Despite their weekend setback against Southampton, Arsenal are still top of the Premier League.
This has led many to dismiss their title credentials, as only two points separate them from second-place City in the standings. It seems only a matter of time before they get usurped.
However, based on what has gone on this season as well as what lies ahead, it could be a mistake to write Arsenal off. Here are a few reasons why the Gunners might be able to last the pace.
In a weird season, weird things can happen
The World Cup has never held in the middle of the European league season before. Qatar 2022 is unusual in a number of ways, but it is in its impact on the footballing calendar that it is truly unique.
This means it is practically impossible to second-guess outcomes this season. Literally anything can happen as fatigue and injuries set in, and it might simply be a matter of one team being best placed to take advantage of the situation. There is no reason why Arsenal cannot step up to the plate. They are playing well, and presently are top of the table. Speaking of which…
They’re top of the table for a reason
By no means are any titles handed out at the end of October. No one is rejoicing just yet. That said, a quarter of the season has come and gone, and Arsenal are still sitting on top.
If it was any other team, they would be considered a proper challenger; the Gunners are being discounted for two reasons: their history (they have not won the title since 2004), and the presence of Manchester City (more on them later). However, (poor) records exist to be broken and no team can reign forever.
It may be early still, and there will be tougher tests ahead, but Arsenal have handled every challenge thrown at them so far, and deserve their two-point lead at the top.
Arsenal have signed well
The Gunners’ impressive start has been powered by good recruitment.
Gabriel Jesus has been outstanding in attack in terms of creating chances and generating shots, Oleksandr Zinchenko has been a key presence when fit, and Arsenal are finally reaping the rewards of investing in William Saliba’s generational talent.
They probably could have signed another midfielder, and the squad is crying out for a strong back-up presence on the wings, but it is clear that the players who have come in have immediately taken Arsenal up a level or two.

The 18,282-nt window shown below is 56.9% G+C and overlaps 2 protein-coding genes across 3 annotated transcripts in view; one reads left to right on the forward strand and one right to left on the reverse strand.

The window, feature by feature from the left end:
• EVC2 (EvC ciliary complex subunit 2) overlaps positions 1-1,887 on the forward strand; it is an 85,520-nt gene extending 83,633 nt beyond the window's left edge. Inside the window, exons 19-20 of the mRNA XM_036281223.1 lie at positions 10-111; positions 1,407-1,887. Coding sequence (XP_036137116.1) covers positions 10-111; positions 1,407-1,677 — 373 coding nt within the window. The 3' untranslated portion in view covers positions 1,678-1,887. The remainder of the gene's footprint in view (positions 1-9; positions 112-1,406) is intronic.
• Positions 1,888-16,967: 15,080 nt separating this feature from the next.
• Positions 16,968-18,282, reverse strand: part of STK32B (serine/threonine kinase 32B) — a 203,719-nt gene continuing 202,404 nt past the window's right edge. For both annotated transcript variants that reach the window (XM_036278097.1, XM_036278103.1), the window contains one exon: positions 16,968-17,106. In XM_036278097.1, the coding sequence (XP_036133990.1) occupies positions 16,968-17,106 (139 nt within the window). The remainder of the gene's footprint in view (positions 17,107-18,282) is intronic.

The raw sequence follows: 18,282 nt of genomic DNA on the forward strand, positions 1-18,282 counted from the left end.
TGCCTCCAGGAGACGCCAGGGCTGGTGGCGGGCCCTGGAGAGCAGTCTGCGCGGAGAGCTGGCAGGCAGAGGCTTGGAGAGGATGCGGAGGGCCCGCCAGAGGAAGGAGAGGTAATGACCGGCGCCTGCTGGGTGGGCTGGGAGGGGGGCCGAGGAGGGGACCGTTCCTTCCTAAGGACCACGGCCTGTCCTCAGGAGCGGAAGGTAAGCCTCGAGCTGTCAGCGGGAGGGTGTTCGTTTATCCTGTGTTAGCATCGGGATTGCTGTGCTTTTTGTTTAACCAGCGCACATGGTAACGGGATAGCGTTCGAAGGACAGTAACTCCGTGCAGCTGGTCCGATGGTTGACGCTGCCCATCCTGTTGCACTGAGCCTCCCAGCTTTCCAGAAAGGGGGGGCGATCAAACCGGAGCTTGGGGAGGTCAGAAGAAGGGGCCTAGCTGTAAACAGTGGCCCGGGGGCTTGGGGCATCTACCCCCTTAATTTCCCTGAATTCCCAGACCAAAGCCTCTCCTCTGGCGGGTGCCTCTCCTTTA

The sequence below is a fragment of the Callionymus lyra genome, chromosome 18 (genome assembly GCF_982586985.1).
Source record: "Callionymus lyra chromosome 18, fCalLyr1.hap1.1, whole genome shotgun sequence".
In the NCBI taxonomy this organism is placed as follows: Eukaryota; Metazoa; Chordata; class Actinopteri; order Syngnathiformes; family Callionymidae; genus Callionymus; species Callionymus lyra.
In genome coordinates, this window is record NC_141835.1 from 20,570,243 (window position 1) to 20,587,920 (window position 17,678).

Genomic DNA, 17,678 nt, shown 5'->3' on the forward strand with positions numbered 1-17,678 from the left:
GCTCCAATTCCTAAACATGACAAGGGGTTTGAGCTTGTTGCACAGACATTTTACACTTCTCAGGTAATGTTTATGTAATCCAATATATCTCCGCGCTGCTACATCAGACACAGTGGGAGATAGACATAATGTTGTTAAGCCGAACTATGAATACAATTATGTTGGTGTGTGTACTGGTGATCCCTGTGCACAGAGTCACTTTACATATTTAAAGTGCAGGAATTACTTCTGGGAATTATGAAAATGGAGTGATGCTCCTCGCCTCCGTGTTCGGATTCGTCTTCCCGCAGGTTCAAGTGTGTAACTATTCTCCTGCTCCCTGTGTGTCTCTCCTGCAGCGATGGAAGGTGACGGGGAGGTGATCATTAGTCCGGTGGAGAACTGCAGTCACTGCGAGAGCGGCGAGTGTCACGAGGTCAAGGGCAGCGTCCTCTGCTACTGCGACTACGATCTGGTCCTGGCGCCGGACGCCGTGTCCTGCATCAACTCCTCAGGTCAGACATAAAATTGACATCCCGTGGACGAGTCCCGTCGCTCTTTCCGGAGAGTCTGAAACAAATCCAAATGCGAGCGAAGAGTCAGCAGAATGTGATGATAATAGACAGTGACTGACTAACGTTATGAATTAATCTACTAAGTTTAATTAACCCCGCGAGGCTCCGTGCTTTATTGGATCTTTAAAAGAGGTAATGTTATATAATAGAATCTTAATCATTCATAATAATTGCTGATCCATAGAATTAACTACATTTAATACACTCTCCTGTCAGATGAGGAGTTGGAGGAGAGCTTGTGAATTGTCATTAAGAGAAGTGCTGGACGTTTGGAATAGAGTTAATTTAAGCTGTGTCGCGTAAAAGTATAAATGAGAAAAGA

Liverpool and Spurs are floundering
Part of the reason few expected much from Arsenal this season was that Tottenham, with their newfound depth, and Liverpool were tipped to be the closest challengers to Manchester City.
To everyone’s surprise, however, Liverpool are having a shocking season so far, crippled by injuries and lacking in hunger. The loss of Sadio Mane has hit hard in attack, but even their previously solid defence is suffering.
Tottenham have also underwhelmed. While their results have just about held up, the performances have been poor from Antonio Conte’s side.
Neither Spurs nor Liverpool look to have the consistency and quality of play needed to challenge, and the projects at both Chelsea and Manchester United look unfinished. That opens the door for Arsenal, who have shown both consistency and quality.
City have sold their depth
Manchester City are still a formidable opponent. The reigning champions have the conqueror Erling Haaland upfront, and will not give up their crown without a fight.
However, the Norwegian is masking an important truth: Pep Guardiola’s side are weaker this season. The reason: they sold Gabriel Jesus and Raheem Sterling.
While neither player was a sure starter last season, they provided crucial depth for City. A league is 38 matches, a marathon that requires a squad to execute, not just 11 players.
Outside of their starting XI, City have only two forwards to call on before they start needing to turn to academy prospects.
This sort of gamble in a season when the World Cup provides a peculiar challenge seems arrogant. It’s almost inevitable that it will come back to bite Guardiola, and when it does, it will be to Arsenal’s benefit.
Arteta knows the enemy well
Arsenal boss Mikel Arteta is in a unique position, having been an assistant to Guardiola for a number of years. He knows what makes his former boss’ system tick, and how best to exploit it.
Last season, in their meeting at the Emirates Stadium, Arsenal dominated the game early, took the lead and were in control until Gabriel’s red card and a controversial penalty.
If, as seems likely, it comes down to a straight shoot-out between the Gunners and the Citizens, Arteta’s institutional and tactical knowledge of the enemy could be Arsenal’s secret weapon.
The Gunners are strong on the road
One of the signs of a serious title contender is form away from home. Anyone can win on their own turf, but how a team fares on its travels speaks to its character.
So far this season, despite their only league defeat coming away at Manchester United, Arsenal have the league’s best record on enemy ground. What’s more, the Gunners have kept four clean sheets in six matches away from North London, and are averaging almost two goals per game on the road.
That’s better than Manchester City have managed, and it is safe to say that once Arsenal find the same degree of defensive solidity at home, they will be hard to stop.